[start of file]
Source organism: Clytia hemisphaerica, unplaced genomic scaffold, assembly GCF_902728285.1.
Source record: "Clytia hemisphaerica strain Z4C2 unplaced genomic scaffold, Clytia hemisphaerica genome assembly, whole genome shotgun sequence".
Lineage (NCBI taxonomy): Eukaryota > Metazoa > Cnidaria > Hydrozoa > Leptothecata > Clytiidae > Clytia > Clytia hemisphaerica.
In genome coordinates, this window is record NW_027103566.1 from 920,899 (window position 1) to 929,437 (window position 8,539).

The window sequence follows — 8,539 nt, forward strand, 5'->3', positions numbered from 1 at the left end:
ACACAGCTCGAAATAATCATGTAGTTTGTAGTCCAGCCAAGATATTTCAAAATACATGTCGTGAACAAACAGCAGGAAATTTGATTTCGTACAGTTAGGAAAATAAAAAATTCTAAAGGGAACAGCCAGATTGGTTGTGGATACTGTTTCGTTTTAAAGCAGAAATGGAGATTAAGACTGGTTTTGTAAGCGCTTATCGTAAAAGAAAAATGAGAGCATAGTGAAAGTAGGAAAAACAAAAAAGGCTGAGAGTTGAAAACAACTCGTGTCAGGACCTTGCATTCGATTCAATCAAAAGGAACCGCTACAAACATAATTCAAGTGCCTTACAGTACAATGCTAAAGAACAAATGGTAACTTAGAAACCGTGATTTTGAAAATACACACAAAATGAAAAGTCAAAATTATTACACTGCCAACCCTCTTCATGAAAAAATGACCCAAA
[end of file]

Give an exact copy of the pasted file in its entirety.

Source organism: Clytia hemisphaerica, unplaced genomic scaffold, assembly GCF_902728285.1.
Source record: "Clytia hemisphaerica strain Z4C2 unplaced genomic scaffold, Clytia hemisphaerica genome assembly, whole genome shotgun sequence".
Lineage (NCBI taxonomy): Eukaryota > Metazoa > Cnidaria > Hydrozoa > Leptothecata > Clytiidae > Clytia > Clytia hemisphaerica.
In genome coordinates, this window is record NW_027103566.1 from 920,899 (window position 1) to 929,437 (window position 8,539).

The window sequence follows — 8,539 nt, forward strand, 5'->3', positions numbered from 1 at the left end:
ACACAGCTCGAAATAATCATGTAGTTTGTAGTCCAGCCAAGATATTTCAAAATACATGTCGTGAACAAACAGCAGGAAATTTGATTTCGTACAGTTAGGAAAATAAAAAATTCTAAAGGGAACAGCCAGATTGGTTGTGGATACTGTTTCGTTTTAAAGCAGAAATGGAGATTAAGACTGGTTTTGTAAGCGCTTATCGTAAAAGAAAAATGAGAGCATAGTGAAAGTAGGAAAAACAAAAAAGGCTGAGAGTTGAAAACAACTCGTGTCAGGACCTTGCATTCGATTCAATCAAAAGGAACCGCTACAAACATAATTCAAGTGCCTTACAGTACAATGCTAAAGAACAAATGGTAACTTAGAAACCGTGATTTTGAAAATACACACAAAATGAAAAGTCAAAATTATTACACTGCCAACCCTCTTCATGAAAAAATGACCCAAA